July 2nd, 2019

The Ads that Stirred the Most Internal Conflict in Q2


Ace Metrix

In our release of the top performing ads from Q2, we recognized the most Heartfelt and Funniest ads, as well as those that stirred the most internal conflict. Unlike the first two, that last list is not straightforward. Based on our But emotional metric, the cause of this reaction is unique to the ad itself. 

Separate from our Polarity Score that measures disagreement between respondents, our But metric picks up on internal conflict among viewers. It indicates that an ad is pulling individual respondents in multiple directions as a result of having both agreeable and disagreeable aspects. Sometimes it is simply a matter of execution (eg. length or music) while often times it is more complex. About 13% of all ads in our database generate this reaction. 

Past creatives that have sparked this reaction from viewers to the highest degree include notorious ads like Nike’s “Dream Crazy” and Gillette’s recent take on toxic masculinity. The top ad on Q2’s list joins these ranks as one of the most But ads of all time with a score of 10. 

The Ads that Stirred the Most Internal Conflict in Q2

Rank Brand Ad Title Length But Score
1 Volkswagen Hello Light 1:50 10
2 Gillette First Shave, the Story of Samson 1:05 9.1
3 Gatorade Every Day is Your Day 2:40 8.9
4 Monster Energy The Legends 0:30 8.8
5 Gay Beer Gay Beer World Pride 0:40 8.5
Note: several ads are long form which is common for “But” ads where some individuals might like everything about an ad save for the length.

All to the tune of Simon & Garfunkel’s “The Sound of Silence,” Volkswagen addresses their Dieselgate scandal while also ushering in its new era of electric vehicles in “Hello Light.” The beginning of the ad was the source of internal conflict for most viewers, but the exact content that triggered our But metric varied. Some thought the darkness played out too long making it boring and hard to follow, but appreciated its symbolism in the overarching message:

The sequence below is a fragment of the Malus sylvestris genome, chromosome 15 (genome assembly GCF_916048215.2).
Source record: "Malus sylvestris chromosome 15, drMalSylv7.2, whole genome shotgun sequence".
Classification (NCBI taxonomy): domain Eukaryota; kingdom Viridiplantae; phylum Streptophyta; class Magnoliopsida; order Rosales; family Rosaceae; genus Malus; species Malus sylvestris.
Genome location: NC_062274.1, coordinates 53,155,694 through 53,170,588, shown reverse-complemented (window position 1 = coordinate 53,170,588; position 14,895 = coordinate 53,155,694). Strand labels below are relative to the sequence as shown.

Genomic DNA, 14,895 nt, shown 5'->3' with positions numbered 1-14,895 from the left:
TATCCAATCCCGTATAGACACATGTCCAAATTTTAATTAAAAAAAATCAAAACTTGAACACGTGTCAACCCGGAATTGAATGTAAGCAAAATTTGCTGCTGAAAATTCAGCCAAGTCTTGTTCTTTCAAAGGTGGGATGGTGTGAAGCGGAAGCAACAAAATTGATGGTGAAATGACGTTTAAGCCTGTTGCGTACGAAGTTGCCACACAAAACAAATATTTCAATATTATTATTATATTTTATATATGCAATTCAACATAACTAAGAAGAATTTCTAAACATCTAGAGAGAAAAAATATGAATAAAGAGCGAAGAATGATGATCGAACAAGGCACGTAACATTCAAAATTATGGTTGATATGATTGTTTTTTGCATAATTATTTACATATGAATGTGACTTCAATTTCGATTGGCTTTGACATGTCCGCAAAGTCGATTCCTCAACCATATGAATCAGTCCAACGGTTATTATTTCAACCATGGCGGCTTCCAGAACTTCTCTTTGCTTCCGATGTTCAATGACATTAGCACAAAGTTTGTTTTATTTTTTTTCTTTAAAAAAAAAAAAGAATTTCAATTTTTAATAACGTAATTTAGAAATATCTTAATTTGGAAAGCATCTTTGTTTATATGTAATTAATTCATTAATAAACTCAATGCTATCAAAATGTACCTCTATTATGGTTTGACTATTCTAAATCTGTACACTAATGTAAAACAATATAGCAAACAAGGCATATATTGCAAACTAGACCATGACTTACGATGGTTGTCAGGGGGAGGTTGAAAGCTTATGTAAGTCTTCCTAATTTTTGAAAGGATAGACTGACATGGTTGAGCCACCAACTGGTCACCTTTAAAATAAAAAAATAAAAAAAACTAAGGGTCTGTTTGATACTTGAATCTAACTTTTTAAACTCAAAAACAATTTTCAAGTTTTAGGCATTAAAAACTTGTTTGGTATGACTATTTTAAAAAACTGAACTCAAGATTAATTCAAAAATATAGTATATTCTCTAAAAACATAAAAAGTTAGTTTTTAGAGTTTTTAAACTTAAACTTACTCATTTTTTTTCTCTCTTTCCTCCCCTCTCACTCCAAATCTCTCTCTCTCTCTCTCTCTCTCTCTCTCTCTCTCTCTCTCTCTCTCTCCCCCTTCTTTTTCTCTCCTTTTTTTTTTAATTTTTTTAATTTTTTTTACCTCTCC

“it’s a mixture between I like and I don’t, I like the idea behind and the last phrase of the add but it seems too dark” Female 50+

“I felt that the ad had a bleak, dark tone for a bit too long, and the visuals themselves were very dark and unexciting. But I really enjoyed the end of the commercial and the message it had. I think I just would have preferred if the bleaker tone didn’t last quite as long. I do, however, think the song choice was really excellent.” Female, 21-35

“There is way too much darkness in the ad, which I understand correlates to the message and the music, but it is just really unappealing. Grim darkness not only doesn’t get my attention, but it actively turned me off before I even knew what the product was.” Male 50+

“Initially I thought the video was just too dark until I realized the message at the end. The brand is emerging from the darkness. I like it!” Female 50+

And of course, other viewers were left with a bitter taste after the mentioning of the scandal even if they were still able to enjoy the creative execution and/or the new (green) direction of the brand: